Sanding ≠ sanding

What matters when it comes to sanding?

When sanding, choosing the right tool is crucial. Experts often talk about strokes, pad hardness and the right abrasive. They often fail to mention that one thing matters above all else: The right sanding motion. We reveal all.

Sanding motions and strokes

Depending on the quality of the surface and the result you want to achieve, there are five different sanding motions to choose from for coarse and fine sanding. It’s also true that the longer the sanding stroke, the more material is removed. A small sanding stroke of 3 mm, for example, is ideal for fine sanding; sanding strokes of five to seven millimetres remove a large amount of material for coarse sanding.


Sanding motion: Pure linear motion.

Application: Linear motion is ideal for sanding wood material along the grain.

Note: Sanding with a linear motion along the grain does not damage wood fibres (important if the surface is to be oiled, waxed or coated with a thin layer of varnish afterwards, for example). The linear sanding motion does not go out to the sides; linear sanders are therefore ideal for sanding frame sections adjacent to panes of glass.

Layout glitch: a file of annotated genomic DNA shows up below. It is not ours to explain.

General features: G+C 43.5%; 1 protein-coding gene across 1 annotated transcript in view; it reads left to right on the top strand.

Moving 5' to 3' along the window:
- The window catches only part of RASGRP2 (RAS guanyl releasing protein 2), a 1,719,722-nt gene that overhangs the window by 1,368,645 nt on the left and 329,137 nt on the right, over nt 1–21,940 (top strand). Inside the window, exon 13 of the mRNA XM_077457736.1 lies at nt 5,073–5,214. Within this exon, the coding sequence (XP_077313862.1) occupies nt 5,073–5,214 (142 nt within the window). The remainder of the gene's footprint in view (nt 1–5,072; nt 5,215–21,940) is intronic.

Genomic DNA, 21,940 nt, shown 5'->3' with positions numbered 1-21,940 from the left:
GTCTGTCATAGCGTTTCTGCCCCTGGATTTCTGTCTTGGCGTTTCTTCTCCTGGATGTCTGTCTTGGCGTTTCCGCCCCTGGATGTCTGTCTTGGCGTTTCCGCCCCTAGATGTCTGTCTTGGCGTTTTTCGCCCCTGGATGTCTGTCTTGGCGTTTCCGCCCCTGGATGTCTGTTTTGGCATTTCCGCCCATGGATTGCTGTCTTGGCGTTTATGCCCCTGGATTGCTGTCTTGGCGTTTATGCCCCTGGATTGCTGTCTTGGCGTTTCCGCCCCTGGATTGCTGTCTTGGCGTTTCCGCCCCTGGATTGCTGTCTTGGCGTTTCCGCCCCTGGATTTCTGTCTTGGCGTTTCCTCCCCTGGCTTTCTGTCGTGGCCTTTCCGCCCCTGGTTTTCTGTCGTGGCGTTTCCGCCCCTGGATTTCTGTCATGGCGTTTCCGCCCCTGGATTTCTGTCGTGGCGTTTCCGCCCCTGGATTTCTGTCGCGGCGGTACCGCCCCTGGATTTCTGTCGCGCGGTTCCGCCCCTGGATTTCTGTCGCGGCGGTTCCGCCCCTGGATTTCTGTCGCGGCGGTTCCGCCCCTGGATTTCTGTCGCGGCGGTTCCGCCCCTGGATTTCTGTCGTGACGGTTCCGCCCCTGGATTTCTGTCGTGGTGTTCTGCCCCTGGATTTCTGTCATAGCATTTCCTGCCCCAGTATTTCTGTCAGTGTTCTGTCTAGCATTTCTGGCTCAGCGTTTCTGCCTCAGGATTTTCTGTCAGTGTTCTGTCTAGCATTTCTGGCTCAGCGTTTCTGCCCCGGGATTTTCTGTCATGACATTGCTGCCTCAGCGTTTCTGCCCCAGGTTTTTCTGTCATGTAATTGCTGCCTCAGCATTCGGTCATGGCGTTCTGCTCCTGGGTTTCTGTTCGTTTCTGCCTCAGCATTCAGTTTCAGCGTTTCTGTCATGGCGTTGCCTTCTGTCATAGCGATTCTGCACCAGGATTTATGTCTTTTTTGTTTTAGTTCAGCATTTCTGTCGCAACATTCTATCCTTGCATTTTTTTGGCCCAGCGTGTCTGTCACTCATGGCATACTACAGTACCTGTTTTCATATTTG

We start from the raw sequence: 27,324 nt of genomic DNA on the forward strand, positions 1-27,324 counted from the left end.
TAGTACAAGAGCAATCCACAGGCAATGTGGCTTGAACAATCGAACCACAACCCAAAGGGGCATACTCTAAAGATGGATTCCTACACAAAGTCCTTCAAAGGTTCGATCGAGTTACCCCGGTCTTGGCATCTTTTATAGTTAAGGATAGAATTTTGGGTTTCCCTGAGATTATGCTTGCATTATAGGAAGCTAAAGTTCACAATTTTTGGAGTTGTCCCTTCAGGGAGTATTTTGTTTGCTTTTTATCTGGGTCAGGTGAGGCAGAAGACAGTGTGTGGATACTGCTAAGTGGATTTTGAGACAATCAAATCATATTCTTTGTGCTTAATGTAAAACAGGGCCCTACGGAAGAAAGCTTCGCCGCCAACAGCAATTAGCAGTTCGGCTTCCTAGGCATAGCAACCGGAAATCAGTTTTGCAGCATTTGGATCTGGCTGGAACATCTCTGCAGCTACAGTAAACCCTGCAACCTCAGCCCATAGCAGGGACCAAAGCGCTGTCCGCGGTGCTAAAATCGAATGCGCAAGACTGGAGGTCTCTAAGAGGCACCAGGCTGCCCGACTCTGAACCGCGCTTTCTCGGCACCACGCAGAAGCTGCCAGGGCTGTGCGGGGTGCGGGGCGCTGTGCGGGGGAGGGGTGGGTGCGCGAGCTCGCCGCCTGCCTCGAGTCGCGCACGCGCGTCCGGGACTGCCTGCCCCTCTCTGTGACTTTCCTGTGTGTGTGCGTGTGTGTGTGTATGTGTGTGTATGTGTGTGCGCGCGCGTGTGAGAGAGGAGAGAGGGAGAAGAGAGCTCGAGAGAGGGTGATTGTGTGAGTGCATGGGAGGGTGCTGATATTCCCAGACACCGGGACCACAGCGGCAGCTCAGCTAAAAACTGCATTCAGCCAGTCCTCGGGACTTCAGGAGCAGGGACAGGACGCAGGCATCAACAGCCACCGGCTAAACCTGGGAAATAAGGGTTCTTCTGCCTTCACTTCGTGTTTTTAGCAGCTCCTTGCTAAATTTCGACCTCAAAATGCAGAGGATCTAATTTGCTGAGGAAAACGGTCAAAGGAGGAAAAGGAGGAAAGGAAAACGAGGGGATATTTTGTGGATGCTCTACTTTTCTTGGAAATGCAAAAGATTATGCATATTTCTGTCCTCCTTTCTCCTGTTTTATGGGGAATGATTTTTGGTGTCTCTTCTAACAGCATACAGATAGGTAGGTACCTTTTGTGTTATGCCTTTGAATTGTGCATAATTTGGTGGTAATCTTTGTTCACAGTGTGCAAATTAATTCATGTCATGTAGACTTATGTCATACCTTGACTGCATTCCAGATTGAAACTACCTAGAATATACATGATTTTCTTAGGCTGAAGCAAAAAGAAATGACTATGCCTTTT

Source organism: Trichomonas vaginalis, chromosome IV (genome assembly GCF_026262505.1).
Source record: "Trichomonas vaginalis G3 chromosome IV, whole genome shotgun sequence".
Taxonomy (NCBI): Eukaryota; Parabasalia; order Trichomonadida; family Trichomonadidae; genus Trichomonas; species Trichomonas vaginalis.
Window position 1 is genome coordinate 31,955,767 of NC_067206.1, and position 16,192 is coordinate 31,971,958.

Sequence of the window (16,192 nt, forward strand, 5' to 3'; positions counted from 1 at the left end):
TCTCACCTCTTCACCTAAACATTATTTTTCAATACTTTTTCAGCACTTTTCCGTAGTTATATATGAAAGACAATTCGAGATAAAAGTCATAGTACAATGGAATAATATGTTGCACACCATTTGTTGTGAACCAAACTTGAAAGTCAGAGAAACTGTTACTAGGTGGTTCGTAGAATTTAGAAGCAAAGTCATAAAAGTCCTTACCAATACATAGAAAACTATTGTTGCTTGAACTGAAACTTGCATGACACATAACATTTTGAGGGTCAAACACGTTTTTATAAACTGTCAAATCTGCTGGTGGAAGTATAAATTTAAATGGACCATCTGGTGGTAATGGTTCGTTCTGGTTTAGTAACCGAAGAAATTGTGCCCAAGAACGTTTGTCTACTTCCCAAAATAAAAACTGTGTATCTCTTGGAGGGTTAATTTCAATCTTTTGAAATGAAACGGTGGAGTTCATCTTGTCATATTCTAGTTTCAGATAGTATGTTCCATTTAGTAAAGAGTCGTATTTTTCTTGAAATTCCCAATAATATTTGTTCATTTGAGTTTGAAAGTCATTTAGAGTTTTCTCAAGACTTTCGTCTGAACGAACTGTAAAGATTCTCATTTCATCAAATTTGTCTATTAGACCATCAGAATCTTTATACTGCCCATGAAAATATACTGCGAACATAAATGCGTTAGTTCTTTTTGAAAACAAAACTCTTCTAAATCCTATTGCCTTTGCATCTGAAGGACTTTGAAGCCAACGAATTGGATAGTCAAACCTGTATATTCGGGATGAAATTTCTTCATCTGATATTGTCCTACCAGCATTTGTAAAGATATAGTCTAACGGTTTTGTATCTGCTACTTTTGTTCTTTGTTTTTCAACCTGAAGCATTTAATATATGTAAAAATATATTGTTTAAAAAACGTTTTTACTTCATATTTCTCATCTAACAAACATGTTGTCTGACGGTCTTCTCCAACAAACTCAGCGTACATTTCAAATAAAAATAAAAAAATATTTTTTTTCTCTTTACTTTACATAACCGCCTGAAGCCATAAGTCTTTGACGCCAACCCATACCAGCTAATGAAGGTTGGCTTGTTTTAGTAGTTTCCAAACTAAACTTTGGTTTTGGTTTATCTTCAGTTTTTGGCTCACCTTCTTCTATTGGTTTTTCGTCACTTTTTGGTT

Example machine: DUPLEX LS 130 linear sander


Sanding motion: Oscillating motion, which combines overlapping linear and circular motions.

Application: Used when the quality of the sanding finish is not as important (e.g. if a top-coat layer is to be applied afterwards).

Note: The delta sander also has an oscillating motion; it is ideal for removing material on small surfaces with angles, corners and edges.

Example machine: DTS 400 delta sander

Eccentric rotation

Sanding motion: Combined oscillating and rotary motion.

Application: Suitable for coarse sanding (e.g. paint removal) as well as intermediate and fine sanding. Allows for a surface that is virtually free from any circular or ridged sanding marks

Note: When sanding using an eccentric rotary motion, it makes no difference whether the machine is moved with or against the grain; particular care must be taken when sanding areas where longitudinal and transverse wooden surfaces meet.

Example machine: ETS EC 150

Forced eccentric rotation

Sanding motion: Forced eccentric rotation as a result of connection to a gear unit.

Application: The gear unit considerably increases the material removal rate Suitable for coarse sanding and for quickly removing old paint layers that are not viable

Note: Quick removal of large amounts of weathered layers of paint and varnish, without a high risk of sanding errors. Forced eccentric rotation can also be used for polishing.

Example machine: ROTEX RO 90 and 150


Sanding motion: Pure rotary motion

Application: Used wherever a high level of material removal is needed as quickly as possible (such as when stripping large areas of paint).

Note: Powerful rotary sanders are not forgiving of any user errors; unintentionally deep sanding marks can be produced when working on workpieces that need to be completely level.

Example machine: RAS 180